Broadly, the invention is an improved apparatus of this latter described type for the treatment of water. The apparatus comprises an outer cylindrical casing of magnetic material and an inner cylindrical casing of non-magnetic material that is received in spaced-apart relationship within the outer casing. A single, elongated magnet is coaxially received in the inner casing, the magnet having a multiplicity of longitudinally spaced-apart poles with poles of opposite polarity being uniformly spaced apart. The outer casing and the magnet are dimensioned to establish therebetween a substantially radial magnetic field. The magnet is shorter than the inner casing and means are disposed inwardly of the ends of the inner casing for sealably closing the ends of the inner casing and maintaining the magnet in a fixed longitudinal position therein. Novel inlet and outlet openings extend through the logitudinal and diametrically opposite wall portions of the inner casing, the openings being disposed longitudinally outwardly of the closing means. The openings communicate between the interiors of the end portions and the space between the inner and outer casings. Means are provided for coupling the interiors serially to a fluid conduit, whereby fluid entering one of the interiors adjacent the inlet opening is caused to pass through the magnetic field and exit through the outlet opening. By reason of the position of the openings the water is caused to cut the magnetic field and thereby be subjected to the magnetic field more completely than in prior art water treatment apparatus of this type.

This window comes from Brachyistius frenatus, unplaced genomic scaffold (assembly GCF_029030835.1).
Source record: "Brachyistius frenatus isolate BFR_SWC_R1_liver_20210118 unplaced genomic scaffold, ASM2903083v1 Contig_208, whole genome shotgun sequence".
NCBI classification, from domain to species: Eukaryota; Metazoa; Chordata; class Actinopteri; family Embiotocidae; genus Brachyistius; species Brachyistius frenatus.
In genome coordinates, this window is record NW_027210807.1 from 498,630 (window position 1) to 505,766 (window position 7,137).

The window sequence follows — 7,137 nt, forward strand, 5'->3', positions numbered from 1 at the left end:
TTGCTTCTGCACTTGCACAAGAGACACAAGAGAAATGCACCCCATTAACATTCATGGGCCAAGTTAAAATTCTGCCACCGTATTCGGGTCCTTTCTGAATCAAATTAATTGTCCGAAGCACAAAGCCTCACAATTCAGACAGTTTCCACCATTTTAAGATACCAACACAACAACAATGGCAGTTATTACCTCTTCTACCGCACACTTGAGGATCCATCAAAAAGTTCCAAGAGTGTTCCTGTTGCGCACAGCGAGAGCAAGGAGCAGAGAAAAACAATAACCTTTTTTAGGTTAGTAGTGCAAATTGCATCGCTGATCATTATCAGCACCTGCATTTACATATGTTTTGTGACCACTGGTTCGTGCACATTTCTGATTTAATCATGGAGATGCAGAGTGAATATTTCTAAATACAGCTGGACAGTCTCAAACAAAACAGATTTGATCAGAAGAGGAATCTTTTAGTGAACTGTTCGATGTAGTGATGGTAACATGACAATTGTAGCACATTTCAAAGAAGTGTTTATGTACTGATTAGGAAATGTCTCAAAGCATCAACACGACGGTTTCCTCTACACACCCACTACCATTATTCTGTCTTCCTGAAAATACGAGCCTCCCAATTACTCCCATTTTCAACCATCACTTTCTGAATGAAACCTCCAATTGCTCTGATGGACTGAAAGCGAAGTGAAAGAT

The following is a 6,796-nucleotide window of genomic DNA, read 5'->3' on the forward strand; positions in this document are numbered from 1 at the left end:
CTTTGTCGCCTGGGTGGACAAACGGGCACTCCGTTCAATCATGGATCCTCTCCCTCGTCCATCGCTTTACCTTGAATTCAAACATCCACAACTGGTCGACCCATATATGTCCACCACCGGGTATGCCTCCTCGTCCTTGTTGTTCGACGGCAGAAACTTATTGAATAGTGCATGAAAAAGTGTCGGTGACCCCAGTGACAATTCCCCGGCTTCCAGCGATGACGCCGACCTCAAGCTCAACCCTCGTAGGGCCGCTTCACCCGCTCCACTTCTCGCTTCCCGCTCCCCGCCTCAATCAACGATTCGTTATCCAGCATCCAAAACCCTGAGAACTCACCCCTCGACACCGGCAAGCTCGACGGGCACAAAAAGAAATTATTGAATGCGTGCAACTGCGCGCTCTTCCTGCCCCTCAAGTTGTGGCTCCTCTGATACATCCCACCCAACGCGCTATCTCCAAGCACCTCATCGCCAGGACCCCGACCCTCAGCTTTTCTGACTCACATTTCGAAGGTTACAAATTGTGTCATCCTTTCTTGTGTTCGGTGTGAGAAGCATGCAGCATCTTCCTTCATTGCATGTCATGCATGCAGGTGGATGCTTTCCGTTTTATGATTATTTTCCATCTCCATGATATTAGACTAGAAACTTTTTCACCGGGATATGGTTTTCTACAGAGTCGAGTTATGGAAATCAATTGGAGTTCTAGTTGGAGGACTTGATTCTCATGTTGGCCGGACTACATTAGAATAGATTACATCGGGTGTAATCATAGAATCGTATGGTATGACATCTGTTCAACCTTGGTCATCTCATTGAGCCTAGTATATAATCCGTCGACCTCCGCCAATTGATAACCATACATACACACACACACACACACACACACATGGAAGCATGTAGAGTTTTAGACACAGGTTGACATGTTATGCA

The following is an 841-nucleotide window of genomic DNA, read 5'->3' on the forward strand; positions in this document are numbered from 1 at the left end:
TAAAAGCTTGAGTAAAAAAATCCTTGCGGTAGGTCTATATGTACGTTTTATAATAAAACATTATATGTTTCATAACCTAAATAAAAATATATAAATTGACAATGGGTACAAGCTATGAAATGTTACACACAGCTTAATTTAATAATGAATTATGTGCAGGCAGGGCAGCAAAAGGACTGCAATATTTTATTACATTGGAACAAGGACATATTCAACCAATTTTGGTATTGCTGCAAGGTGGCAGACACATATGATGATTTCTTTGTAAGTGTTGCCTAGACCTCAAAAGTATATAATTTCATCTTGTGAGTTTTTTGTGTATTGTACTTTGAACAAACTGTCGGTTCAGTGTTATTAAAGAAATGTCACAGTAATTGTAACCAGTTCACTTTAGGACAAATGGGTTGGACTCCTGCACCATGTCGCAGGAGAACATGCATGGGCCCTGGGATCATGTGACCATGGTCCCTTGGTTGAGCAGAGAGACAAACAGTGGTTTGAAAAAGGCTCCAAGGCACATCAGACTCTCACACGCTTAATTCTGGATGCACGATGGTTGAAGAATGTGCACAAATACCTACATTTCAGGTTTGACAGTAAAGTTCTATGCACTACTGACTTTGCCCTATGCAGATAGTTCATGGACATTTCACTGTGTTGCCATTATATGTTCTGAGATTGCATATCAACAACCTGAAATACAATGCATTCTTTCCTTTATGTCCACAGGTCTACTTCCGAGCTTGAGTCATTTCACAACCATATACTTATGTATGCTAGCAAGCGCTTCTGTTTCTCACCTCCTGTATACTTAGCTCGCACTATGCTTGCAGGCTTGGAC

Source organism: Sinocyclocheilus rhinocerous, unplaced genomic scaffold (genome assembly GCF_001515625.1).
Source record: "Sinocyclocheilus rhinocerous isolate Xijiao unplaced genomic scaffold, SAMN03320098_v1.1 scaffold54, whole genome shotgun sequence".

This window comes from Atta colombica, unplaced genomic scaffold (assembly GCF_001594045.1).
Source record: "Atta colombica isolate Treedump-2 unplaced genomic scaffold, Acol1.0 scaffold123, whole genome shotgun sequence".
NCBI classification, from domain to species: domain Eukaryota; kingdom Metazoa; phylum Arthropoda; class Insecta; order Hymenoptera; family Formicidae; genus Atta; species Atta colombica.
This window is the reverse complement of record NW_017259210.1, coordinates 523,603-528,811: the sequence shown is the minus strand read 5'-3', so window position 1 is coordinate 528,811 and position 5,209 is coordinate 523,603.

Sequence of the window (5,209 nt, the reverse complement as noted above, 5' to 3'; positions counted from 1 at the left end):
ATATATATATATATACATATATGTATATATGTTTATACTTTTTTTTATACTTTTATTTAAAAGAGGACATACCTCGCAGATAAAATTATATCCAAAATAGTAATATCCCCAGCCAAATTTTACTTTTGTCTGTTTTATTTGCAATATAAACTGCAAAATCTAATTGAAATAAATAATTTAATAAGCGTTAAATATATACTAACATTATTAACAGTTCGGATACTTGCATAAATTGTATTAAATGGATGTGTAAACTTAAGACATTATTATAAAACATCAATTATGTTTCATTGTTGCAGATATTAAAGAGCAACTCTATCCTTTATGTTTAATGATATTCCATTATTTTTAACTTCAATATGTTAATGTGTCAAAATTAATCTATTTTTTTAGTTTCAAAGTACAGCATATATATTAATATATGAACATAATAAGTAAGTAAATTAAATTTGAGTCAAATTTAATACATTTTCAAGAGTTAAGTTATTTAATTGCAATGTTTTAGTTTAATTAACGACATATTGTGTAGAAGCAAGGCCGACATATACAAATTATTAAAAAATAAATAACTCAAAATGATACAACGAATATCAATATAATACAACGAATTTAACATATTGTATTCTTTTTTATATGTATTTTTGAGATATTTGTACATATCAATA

It is therefore an object of the invention to provide an improved water treatment apparatus.
It is another object of the invention to provide an improved water treatment apparatus of the type in which water is caused to pass through a strong magnetic field.
It is still another object of the invention to provide such an apparatus which includes novel fluid passing openings whereby the water passing therethrough is more fully subjected to a magnetic field.
It is yet another object of the invention to provide such an apparatus which includes an external corrosion resistant casing.
It is another object of the invention to provide such an apparatus which is simple in construction, economical to produce and reliable in operation.
The above-mentioned and other features and objects of this invention and the manner of attaining them will become more apparent and the invention itself will be best understood by reference to the following description of an embodiment of the invention taken in conjunction with the accompanying drawings, wherein: